Thursday, January 6, 2011

Joe McIlvaine and the first big Roberto Alomar trade

In December 1990, Toronto GM Pat Gillick and San Diego GM Joe McIlvaine made one of the all-time blockbuster trades. The Blue Jays acquired Roberto Alomar and Joe Carter, while giving up Fred McGriff and Tony Fernandez. By 1993, Gillick's Blue Jays had won two World Series, and Gillick would eventually make the Hall of Fame in the same year as Alomar. Also in 1993, McIlvaine became GM of the Mets.

A Sporting News story on the trade makes McIlvaine look even worse. The trade was originally Carter for McGriff, which would not have been a bad trade. But Gillick asked about Alomar, and as one of Gillick's assistants remembered, McIlvaine's response was "I like to do big deals. Let's sleep on it."

Bear in mind that Alomar was only 22. And he was not a prospect - he had just made his first All-Star team. Yet McIlvaine was willing to include him in the deal, with the Blue Jays adding Tony Fernandez.

Alomar went on to make the All-Star team the next eleven years in a row. He also won ten Gold Gloves and received MVP votes in seven seasons. Fernandez, a 28-year-old three-time All-Star at the time of the trade, made one more All-Star team.

Alomar's string of All-Star appearances ended, of course, when he was traded to the Mets from the Indians before the 2002 season. At least that trade, while it didn't do the Mets any good, also didn't help Cleveland.

Part of the impetus for the 1990 trade was that Toronto was open to trading McGriff to make room for young first baseman John Olerud. And when the Blue Jays acquired Carter as well, it was part of a series of outfield moves that resulted in Blue Jays centerfielder Mookie Wilson losing his job.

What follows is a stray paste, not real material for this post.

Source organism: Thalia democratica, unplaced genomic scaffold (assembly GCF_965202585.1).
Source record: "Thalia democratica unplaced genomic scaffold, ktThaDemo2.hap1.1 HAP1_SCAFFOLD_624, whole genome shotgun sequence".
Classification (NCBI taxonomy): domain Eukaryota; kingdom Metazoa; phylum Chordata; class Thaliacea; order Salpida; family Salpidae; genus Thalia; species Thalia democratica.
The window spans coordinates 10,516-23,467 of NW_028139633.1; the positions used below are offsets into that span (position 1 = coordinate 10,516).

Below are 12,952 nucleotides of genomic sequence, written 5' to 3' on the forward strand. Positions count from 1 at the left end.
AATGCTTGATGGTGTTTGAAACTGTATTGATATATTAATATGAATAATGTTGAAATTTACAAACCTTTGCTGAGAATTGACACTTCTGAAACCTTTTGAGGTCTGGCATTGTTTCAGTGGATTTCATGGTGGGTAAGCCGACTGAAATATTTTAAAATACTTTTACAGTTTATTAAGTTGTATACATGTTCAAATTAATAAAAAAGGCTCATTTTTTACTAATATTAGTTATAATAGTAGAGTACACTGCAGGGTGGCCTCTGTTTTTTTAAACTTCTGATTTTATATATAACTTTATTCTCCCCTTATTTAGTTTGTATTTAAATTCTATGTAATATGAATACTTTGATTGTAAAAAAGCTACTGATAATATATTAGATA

After McIlvaine returned to the Mets (he was assistant GM there before going to San Diego), he traded away yet another future superstar second baseman, sending Jeff Kent to Cleveland for Carlos Baerga in the middle of the 1996 season. Cleveland also gave up on Kent, sending him to the Giants at the end of 1996. Kent made the All-Star team or received MVP votes in eight of the next nine seasons, winning NL MVP in 2000.

In fairness to McIlvaine, he also acquired Olerud for the Mets from the Blue Jays, giving up Robert Person. And McIlvaine's tenure as Mets' GM came after the series of disastrous acquisitions of the likes of Vince Coleman that would lead to "The Worst Team Money Could Buy."

But too often over the last 20 years, the Mets have had GMs who often seemed to like to do big deals whether or not they made any sense. The current offseason may be frustrating because it's so quiet, but as we've seen way too often, a bad big move is worse than no move at all.

And with the Mets' ill-fated acquisitions of Alomar, Baerga, Kaz Matsui and Luis Castillo over the last 15 years, while giving away Kent, the last thing Sandy Alderson should do is make a dramatic move to acquire a second baseman.


According to the player Alomar is most similar to statistically is Derek Jeter. The Yankees' primary starting shortstop in 1995, the year before Jeter took over the job, was that other part of the 1990 Alomar deal - Tony Fernandez.

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